Smile Politely

Depth arose from the “lowest point”

Local hip-hop artist Shannon Swords is due to release a new record, Depth, on Heirship Records on November 2nd. It’s his first full-length in six years, and in that time Swords’ recorded sound has moved from a more traditional, sampled hip-hop to rapping over a full rock band, a sound found in abundance on Depth.

Depth officially drops this Saturday, which is also when Swords has a release party for the album at Cowboy Monkey. We talked with him about Depth, the Champaign-Urbana scene, and the importance of friends to get you through tough times.

Smile Politely: How long have you been doing this?

Shannon Swords: About ten years or so. I think I started rhyming when I was 17, 18, so I’ve been doing music for about ten years, playing out for about six or seven. I started out going to Cowboy Monkey’s open mic when I was freshly 21; it was the first bar I could get into.

SP: You grew up here?

Swords: I’m from Colorado originally, but I’ve lived here since I was six or seven.

SP: Do you have a day job?

Swords: Oh, yeah, I have thousands of day jobs. I’m a cook over at the [Common Ground] Food Co-op—one of the senior cooks there—and I do CNA work for an older couple.

SP: Your last full-length was in 2007?

Swords: Yeah, Jameson Dreams. That was my coming-of-age album. I’d been recording since I was 19 so all the songs off of there were a good four or five year span of time, and personally I don’t like records like that. You can’t really make a concept, you can’t make a meaning, you come from a lot of different places in your own head… [Depth is] about a year and a half in the making, and a lot of that was recorded in maybe four or five months’ span of time.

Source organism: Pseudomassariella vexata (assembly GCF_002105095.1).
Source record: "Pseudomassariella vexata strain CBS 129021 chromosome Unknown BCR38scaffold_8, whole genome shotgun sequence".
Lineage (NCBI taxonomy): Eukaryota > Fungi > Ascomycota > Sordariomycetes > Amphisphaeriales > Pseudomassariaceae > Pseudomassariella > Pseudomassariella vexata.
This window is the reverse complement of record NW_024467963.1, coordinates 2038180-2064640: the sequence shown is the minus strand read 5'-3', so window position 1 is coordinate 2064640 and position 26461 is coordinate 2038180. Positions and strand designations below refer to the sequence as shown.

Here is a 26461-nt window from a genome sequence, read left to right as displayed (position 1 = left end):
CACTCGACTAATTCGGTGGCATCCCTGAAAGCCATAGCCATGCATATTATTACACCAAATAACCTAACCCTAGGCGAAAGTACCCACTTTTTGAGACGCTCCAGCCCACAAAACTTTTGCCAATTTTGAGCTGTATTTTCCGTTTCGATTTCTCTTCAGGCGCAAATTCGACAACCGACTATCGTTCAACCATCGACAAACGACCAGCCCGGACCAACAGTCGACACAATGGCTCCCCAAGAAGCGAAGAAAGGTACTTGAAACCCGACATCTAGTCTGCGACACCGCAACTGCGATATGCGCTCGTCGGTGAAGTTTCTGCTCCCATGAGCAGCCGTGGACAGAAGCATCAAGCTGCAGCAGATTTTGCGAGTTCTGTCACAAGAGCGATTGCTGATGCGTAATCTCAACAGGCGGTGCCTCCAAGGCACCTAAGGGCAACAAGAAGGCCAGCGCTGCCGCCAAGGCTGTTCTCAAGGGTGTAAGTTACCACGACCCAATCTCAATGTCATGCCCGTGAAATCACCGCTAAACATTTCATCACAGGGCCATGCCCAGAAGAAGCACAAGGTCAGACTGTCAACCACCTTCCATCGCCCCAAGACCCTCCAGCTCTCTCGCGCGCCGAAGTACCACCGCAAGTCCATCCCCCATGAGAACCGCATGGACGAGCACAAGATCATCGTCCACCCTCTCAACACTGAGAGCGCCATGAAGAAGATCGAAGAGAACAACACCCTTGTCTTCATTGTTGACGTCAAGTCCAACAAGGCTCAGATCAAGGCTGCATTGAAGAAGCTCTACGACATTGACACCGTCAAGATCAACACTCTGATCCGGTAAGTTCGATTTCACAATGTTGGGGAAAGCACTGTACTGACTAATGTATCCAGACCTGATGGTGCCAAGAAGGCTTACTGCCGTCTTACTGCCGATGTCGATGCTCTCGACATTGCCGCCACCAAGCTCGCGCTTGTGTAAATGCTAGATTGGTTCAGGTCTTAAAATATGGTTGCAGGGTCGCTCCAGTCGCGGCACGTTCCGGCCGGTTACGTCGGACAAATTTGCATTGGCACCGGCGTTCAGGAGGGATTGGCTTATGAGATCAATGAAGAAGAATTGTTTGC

SP: I like the more instrumental, organic sound on [Depth]. It gives it a totally different feel from Jameson Dreams.

Swords: This is the first time I’ve done my own beats. It is produced and emceed by me for the most part, and the other thing that makes this one cool is… all of my friends playing on it. My pop does keyboard tracks and percussion tracks all over the thing. My longtime collaborator, Michael Ambrose, who does the guitar track on “Yellow Jacket,” I came up rapping with him.

It was really cool because when I started out I was in a really rough patch of my life and that’s where the name Depth comes from, it’s your lowest point, and the one thing that was really cool about doing the whole record… was that when you’re in straits like that, all your friends get your back. All your family gets your back. And that’s signified by every single performance on that record, from the guy who plays the trumpet to the people I made friends with in the process of making the record.

It’s really cool to be able to marry those two styles: the quantized production, computer shit with the live instrument recordings—and the whole thing has been a journey. Toward the end of the recording process I had been playing a lot so my voice was more calloused, so I was able to hit stuff I was never able to hit, like quick, multiple rhymes.

SP: Some of the tracks seem pretty dark.

Swords: One of the biggest problems I have with my own style of music is I’m really personal, and this is my way of interactions with people too; I’m not really much for small talk other than talking about how shitty the weather is. I get really personal, and that’s the thing about this record. It’s a very personal album for me.

SP: You talked about being in a certain mindset when you’re recording. What do you do when you perform?

Swords: When I perform anything I’m just in battle mode. I show up, I drink the three beers that I can feasibly come off performing decently with, and the two shots which are there for courage. But honestly, whenever I sing any song I do try to put myself in the mindset of what the words really mean, and it’s usually more of a hard edge, like “fuck you, pay me, I’m here, you need to listen to me because of this.” And sometimes that transfers into the voice and people really like it, and other times it’s too aggressive, it’s too personal. I don’t make party rap. I wish I could. [Laughs] Desperately. I’d have millions of dollars by now.